Hume’s Absolute Necessity

Mind 123 (490):377-413 (2014)
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Hume regards the ‘absolute’ necessity attending demonstrable propositions as an expression of the limitations of human imagination. When we register our modal commitments in ordinary descriptive language, affirming that there are such-and-such absolute necessities, possibilities, and impossibilities, we are projecting our sense of what the human mind can and cannot conceive. In some ways the account parallels Hume’s famous treatment of the necessity of causes, and in some respects it anticipates recent expressivist theories of absolute modality. I marshal the evidence for this interpretation, show how it can explain a number of otherwise puzzling features of Hume’s modal epistemology and metaphysics, and situate this account of our modal discourse in Hume’s wider programme for a science of human nature.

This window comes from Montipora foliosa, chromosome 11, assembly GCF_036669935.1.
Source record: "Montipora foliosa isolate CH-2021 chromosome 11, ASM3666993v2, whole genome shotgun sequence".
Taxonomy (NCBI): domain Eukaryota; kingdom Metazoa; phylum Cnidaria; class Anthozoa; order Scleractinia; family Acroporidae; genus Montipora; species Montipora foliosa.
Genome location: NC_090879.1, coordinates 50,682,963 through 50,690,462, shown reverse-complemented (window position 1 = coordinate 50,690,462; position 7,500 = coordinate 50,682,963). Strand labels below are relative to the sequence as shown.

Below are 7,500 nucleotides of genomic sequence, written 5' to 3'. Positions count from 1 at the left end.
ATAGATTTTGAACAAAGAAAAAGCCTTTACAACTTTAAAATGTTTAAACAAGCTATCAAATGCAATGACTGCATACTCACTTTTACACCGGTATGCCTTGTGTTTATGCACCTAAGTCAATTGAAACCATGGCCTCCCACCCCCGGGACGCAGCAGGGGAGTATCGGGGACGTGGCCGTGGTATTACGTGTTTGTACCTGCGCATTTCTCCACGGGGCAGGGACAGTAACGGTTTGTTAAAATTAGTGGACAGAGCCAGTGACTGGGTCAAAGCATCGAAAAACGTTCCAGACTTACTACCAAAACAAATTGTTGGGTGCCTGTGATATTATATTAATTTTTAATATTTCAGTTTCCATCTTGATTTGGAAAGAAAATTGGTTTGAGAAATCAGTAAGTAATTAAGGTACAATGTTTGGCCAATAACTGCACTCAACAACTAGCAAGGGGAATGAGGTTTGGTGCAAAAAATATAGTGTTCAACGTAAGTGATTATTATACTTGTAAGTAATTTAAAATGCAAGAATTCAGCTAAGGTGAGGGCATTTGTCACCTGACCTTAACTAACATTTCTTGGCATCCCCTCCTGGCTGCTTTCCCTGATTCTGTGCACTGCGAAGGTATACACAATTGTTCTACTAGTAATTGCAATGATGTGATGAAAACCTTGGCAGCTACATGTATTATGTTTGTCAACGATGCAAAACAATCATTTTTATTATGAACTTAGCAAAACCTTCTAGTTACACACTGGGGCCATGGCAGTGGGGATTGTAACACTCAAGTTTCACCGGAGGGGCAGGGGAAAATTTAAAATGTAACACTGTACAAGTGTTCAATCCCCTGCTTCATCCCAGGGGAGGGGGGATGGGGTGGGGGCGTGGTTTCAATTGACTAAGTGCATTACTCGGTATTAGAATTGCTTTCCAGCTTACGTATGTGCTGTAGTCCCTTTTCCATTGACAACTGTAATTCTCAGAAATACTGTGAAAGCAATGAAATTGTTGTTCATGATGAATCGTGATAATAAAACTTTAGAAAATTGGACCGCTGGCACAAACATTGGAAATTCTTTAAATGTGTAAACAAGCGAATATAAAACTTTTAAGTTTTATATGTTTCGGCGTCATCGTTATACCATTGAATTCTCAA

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Thomas Holden
University of California at Santa Barbara

Citations of this work

Hume's Fork, and his Theory of Relations.Peter Millican - 2017 - Philosophy and Phenomenological Research 95 (1):3-65.
Predication and Hume's Conceivability Principle.Hsueh Qu - forthcoming - Pacific Philosophical Quarterly.

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References found in this work

Is conceivability a guide to possibility?Stephen Yablo - 1993 - Philosophy and Phenomenological Research 53 (1):1-42.
Is Conceivability a Guide to Possibility?Stephen Yablo - 1993 - Philosophy and Phenomenological Research 53 (1):1-42.

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